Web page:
The Japanese Plunge Protection Team Exposed: The BOJ's "1% Rule", Or The "Shirakawa Put" In Practice

Tyler Durden's picture

One of the most conspiratorial topics in all of fringe finance has been the existence of the plunge protection team, which while widely known to exist and intervene during major drops in the US capital markets, has never been actually seen in action (thank you Citadel trade ticket shredders). And while the US PPT has increasing grown irrelevant now that the Fed's open market intervention is no longer the source of folklore courtesy of Bernanke's self-professed third mandate vis-a-vis the Russell 2000, it does provide the tinfoil crowd with immense satisfaction to know that virtually always it ends up being proven in the long run not only when it comes to the big picture, but the nuances as well. Enter Nikkei's report (subscription required) on the BOJ's 1% Rule which is "propping up the Nikkei."

More: "Japan's stock investment community is buzzing with rumors about the Bank of Japan's "1% rule." These rumors suggest that the BOJ has been following a single guideline in its purchases of exchange-traded funds (ETFs) under a new, unorthodox program it launched last Dec. 15. The rule is that whenever the Topix index of all issues on the first section of the Tokyo Stock Exchange ends a morning session 1% or lower than the previous day's close, the central bank will try to prop up the stock market by purchasing ETFs in the afternoon session. The BOJ official in charge of such matters has refused to comment on the criteria the bank uses for its ETF purchases. But the numbers appear to confirm the chatter emerging from the rumor mill. Since Dec. 15, the BOJ has purchased ETFs through trust banks on all of the 18 days when the Topix index fell by 1% or more in the morning session." And since Vincent Reinhart has certainly noted in some of the recently unembargoed Fed minutes over the past decade precisely this simplistic (and last ditch) plan for market manipulation, we can't wait when the Fed, shortly after the failure of QE 7, announces publicly this time, that it will proceed to buy the SPY whenever the S&P drops more than 1%.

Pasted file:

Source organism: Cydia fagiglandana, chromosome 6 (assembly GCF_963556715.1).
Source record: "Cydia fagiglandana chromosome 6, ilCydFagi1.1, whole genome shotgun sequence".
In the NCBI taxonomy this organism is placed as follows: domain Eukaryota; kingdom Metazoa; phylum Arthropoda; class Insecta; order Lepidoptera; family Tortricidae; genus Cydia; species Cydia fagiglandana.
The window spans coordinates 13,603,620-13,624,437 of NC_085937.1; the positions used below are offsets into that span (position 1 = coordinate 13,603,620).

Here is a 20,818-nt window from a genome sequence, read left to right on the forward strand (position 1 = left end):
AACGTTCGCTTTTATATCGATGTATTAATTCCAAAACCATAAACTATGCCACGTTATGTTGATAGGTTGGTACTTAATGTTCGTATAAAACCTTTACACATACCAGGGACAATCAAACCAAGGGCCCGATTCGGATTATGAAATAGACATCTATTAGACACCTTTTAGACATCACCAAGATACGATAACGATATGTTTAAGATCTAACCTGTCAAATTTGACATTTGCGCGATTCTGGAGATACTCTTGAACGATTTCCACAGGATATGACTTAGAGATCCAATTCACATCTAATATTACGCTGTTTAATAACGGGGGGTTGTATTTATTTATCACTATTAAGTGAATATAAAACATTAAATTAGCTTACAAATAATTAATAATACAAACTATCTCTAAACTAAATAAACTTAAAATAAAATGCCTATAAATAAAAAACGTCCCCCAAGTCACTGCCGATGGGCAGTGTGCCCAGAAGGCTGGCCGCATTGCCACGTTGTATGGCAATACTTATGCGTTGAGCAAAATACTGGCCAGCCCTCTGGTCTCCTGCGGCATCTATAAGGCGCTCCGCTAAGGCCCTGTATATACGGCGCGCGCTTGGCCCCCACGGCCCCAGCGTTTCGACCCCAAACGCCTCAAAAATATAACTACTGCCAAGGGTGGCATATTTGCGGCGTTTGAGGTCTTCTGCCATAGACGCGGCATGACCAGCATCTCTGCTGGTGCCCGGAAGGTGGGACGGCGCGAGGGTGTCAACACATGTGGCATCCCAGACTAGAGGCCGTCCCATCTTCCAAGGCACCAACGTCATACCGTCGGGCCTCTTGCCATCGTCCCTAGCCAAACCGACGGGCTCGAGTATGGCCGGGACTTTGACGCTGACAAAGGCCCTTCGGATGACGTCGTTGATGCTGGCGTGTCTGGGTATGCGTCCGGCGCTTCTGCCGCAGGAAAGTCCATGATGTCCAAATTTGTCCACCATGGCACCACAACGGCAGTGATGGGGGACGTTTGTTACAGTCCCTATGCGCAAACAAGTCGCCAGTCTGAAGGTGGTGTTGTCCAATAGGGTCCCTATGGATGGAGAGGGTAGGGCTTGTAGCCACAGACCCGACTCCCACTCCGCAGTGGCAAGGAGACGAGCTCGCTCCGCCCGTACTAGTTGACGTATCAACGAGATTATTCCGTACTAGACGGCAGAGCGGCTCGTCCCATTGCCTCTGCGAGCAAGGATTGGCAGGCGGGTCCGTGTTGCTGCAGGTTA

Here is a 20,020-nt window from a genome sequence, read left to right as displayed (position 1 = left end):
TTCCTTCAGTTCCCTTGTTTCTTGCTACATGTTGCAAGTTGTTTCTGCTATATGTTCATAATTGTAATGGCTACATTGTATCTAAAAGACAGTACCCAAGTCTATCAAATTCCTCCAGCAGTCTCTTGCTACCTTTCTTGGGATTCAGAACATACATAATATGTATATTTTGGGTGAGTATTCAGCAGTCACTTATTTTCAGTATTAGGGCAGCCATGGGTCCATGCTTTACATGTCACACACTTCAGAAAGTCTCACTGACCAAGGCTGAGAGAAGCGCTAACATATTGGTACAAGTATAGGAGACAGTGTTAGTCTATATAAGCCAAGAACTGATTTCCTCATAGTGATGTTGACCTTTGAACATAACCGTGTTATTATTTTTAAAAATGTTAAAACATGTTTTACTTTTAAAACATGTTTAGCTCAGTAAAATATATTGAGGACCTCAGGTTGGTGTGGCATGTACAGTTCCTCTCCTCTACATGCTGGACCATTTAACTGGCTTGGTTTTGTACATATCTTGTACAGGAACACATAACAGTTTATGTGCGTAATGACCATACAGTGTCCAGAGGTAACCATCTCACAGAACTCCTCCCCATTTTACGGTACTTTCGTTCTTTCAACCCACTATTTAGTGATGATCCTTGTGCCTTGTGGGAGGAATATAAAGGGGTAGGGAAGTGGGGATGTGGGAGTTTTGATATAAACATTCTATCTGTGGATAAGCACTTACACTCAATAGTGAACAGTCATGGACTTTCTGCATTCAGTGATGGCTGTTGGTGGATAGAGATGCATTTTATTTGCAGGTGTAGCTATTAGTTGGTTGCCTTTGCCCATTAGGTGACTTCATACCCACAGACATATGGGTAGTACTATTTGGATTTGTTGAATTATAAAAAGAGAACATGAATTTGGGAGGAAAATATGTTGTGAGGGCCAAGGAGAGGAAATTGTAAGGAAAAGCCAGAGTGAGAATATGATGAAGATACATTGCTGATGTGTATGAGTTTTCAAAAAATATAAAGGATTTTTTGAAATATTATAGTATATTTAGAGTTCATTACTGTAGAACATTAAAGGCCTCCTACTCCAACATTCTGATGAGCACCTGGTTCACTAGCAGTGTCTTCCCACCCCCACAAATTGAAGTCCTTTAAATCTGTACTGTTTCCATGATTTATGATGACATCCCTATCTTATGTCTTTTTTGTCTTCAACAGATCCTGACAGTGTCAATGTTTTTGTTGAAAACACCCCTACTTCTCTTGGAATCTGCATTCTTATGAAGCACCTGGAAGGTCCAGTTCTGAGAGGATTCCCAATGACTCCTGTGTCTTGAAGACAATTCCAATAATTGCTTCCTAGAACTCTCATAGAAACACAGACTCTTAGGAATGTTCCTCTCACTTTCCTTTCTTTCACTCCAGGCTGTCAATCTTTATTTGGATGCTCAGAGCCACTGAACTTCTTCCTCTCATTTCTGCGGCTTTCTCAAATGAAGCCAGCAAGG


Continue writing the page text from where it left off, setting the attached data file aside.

Some more on Japan's now completely exposed Plunge Protection Team:

The 1% theory appears to explain why the BOJ did not buy ETFs on March 11, when the Tokyo stock market plunged in the wake of the Great East Japan Earthquake. That morning, before the quake and tsunami hit, the Topix fell by 0.97%.

In these market-supporting purchases, the central bank bought approximately 20 billion yen worth of ETFs each time. This represents a fraction of the daily trading value on the first section of the TSE, which reached 1.2 trillion yen on Friday, for example.

But economists say the program is providing significant psychological support to the market. "By creating the impression that the central bank is committed to a specific rule for stock purchases, this approach is having positive psychological effects (on the market)," said Seiichiro Iwasawa, chief strategist at Nomura Securities Co.

Empirically, there is almost no doubt the rumor is fact:

The figures appear to support these arguments. On 44% of the days when the BOJ bought ETFs in an apparent response to a decline in the Topix of more than 1%, the stock market rebounded in the afternoon. The rebound ratio for the days when the BOJ didn't buy was 38%.

Since April, when the 1% rule became widely known among market players, this trend has become even more pronounced, with the ratios hitting 67% and 41%, respectively.

However, the BOJ's strategy is not solely increasing the chance of afternoon rebounds after morning declines. It is also probably helping to tame declines in the morning by making investors wary about a likely intervention by the central bank in the afternoon.

It is not clear whether the BOJ will continue to apply the rule to its ETF operations in the coming weeks. But many observers say the BOJ's moves have lightened the mood in a market that has otherwise been dragged down by the March 11 disaster, by highlighting the central bank's determination to prevent sharp declines in stock prices.

Japan's exports may be plunging but it sure is importing Fed market manipulation at a wholesale level: